You’ve seen this character a million times before: white male, late 20s, prone to wise-ass comments, incapable of keeping even the least stimulating job—but of course with a soft spot. It’s exasperating that Bob Byington is content with lobbing another one of these sad-sack character studies at a festival in which that very subject has far exceeded its sell-by date, and not only that, but to do it with Jason Schwartzman, who plays these kinds of witty mopes in his sleep. 7 Chinese Brothers—an arbitrary title whose meaning Byington lazily deferred to the audience after the screening—suggests a revivification of early 2000s indie cuteness, an impression made all the more troubling by the contemporary roster behind the project: The film features appearances by such notable of-the-moment talents as Alex Karpovsky, TV on the Radio frontman Tunde Adebimpe, and even Alex Ross Perry.
John Gatins (#1–10 of 6)
More than in any of the other categories it’s nominated in, the unreal fall from grace suffered by Zero Dark Thirty will be particularly palpable when it inevitably loses here. Though few would deny that it represents this category’s most massive undertaking, and even some of the political blogosphere’s harshest critics still gave Mark Boal’s skill backhanded praise for what they deemed flagrant ethical persuasion, the 24-hour news cycle has plainly turned what was until the nomination announcements the presumptive frontrunner for the prize into, well, something like Peter Staley up against the Academy’s petrified bureaucracies, who are evidently ignoring the film and hoping it will all go away. The Academy’s skittish unwillingness to grapple with the film’s prickly but magnanimous examination of a political situation with no easy answers is going to go down as one of their all-time NAGLs, especially given the two-pronged love letter to God and country (Hollywood and the rest of the U.S., respectively) that’s poised to take Best Picture. But as far as this specific category goes, the controversy swirling around just how much input/propaganda the C.I.A. supplied Boal with may well have killed off its chances to win original screenplay even if the issue of whether his film obliquely or outright endorses “enhanced interrogation techniques” hadn’t already hit the dependably liberal AMPAS right in the balls. Either way, Boal won’t lose this one because his movie failed to discredit Americans’ monstrous thirst for vengeance. He’ll lose it because our current climate also thirsts for clean, unfettered catharsis, something Zero Dark Thirty responsibly elides.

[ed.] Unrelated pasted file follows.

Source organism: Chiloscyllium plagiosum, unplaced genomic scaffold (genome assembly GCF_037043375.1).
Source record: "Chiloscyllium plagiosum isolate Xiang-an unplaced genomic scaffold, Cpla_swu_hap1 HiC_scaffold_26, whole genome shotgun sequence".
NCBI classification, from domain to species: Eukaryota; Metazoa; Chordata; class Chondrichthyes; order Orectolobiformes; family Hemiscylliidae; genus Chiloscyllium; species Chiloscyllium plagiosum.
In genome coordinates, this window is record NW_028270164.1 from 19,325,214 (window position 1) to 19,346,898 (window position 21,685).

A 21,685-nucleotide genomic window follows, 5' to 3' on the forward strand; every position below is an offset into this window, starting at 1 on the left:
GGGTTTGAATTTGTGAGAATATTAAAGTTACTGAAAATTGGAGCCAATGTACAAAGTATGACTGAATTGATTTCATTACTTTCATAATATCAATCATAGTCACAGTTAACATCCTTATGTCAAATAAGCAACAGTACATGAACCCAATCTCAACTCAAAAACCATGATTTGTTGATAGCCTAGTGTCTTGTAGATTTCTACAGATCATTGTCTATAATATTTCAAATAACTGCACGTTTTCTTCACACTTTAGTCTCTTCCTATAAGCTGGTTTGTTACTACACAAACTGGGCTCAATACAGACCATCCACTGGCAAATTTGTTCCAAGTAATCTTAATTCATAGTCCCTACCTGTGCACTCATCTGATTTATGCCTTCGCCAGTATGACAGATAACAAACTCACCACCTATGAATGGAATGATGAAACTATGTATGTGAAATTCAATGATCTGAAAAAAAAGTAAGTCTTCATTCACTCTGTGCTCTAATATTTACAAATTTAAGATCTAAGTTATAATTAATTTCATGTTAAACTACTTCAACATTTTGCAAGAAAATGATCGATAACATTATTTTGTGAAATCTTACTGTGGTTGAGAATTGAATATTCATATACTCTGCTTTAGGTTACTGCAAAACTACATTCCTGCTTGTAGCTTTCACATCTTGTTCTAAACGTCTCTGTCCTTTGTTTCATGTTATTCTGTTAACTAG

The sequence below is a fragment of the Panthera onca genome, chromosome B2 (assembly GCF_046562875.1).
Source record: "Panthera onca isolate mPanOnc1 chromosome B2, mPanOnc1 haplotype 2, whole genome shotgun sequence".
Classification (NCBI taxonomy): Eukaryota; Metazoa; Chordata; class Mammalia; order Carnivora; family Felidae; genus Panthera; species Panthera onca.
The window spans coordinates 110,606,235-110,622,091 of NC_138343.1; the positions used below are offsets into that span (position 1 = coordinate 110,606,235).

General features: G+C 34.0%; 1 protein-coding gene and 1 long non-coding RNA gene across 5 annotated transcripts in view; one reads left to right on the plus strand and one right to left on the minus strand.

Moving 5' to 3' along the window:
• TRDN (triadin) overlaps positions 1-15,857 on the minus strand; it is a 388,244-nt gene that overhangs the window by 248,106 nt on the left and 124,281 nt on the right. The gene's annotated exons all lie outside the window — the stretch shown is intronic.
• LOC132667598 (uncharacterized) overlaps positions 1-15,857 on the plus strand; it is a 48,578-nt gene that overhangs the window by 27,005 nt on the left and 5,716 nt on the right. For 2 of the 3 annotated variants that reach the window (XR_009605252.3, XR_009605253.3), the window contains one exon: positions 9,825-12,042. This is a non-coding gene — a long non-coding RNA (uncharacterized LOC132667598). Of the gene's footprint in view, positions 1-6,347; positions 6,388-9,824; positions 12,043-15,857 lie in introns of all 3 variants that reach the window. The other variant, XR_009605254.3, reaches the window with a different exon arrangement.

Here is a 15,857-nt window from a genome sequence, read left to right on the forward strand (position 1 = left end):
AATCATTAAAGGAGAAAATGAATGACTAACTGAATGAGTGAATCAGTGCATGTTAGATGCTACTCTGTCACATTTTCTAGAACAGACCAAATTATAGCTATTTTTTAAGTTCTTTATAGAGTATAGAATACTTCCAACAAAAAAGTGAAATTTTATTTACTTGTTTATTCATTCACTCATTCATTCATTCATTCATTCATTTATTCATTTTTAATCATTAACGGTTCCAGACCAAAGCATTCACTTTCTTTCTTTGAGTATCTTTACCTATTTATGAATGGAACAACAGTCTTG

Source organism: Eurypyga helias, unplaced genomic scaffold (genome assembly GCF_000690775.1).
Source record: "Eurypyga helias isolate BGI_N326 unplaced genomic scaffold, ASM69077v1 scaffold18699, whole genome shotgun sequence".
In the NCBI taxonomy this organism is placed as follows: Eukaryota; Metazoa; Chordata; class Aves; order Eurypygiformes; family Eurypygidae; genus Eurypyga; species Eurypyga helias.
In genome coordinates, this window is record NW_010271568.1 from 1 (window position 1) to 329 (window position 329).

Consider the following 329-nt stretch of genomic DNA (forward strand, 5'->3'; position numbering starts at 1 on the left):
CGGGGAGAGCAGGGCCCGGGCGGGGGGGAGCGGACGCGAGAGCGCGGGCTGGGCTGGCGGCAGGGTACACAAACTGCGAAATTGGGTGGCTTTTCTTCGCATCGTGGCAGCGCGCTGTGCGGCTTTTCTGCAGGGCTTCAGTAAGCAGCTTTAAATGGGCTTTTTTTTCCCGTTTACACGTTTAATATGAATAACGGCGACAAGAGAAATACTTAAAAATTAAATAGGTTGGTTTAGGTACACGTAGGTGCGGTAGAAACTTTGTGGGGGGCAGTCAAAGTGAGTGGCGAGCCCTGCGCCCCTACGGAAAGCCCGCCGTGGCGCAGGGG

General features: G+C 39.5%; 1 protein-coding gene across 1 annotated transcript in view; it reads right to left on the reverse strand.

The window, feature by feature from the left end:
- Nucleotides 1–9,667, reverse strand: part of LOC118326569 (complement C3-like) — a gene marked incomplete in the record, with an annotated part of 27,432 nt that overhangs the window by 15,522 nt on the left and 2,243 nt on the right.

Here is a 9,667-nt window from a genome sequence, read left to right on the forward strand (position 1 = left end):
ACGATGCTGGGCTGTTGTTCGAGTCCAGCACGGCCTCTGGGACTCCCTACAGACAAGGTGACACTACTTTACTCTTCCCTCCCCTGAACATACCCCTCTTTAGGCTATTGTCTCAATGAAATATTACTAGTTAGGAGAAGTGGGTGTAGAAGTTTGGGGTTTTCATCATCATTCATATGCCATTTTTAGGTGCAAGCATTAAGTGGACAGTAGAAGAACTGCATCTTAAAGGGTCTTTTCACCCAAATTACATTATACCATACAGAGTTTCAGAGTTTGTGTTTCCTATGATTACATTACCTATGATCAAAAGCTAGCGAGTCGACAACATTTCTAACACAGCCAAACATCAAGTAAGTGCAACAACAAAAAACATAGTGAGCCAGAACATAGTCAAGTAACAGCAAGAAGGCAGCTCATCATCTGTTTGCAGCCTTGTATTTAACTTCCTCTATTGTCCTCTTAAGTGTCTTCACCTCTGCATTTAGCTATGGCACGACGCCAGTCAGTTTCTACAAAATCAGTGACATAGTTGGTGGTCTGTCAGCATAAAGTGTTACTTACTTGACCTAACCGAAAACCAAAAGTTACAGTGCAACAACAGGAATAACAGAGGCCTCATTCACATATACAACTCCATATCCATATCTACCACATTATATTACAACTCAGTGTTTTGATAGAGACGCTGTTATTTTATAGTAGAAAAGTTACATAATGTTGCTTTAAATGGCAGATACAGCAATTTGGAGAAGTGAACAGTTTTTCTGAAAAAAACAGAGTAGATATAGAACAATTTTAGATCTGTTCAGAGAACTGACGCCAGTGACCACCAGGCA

The performers speak.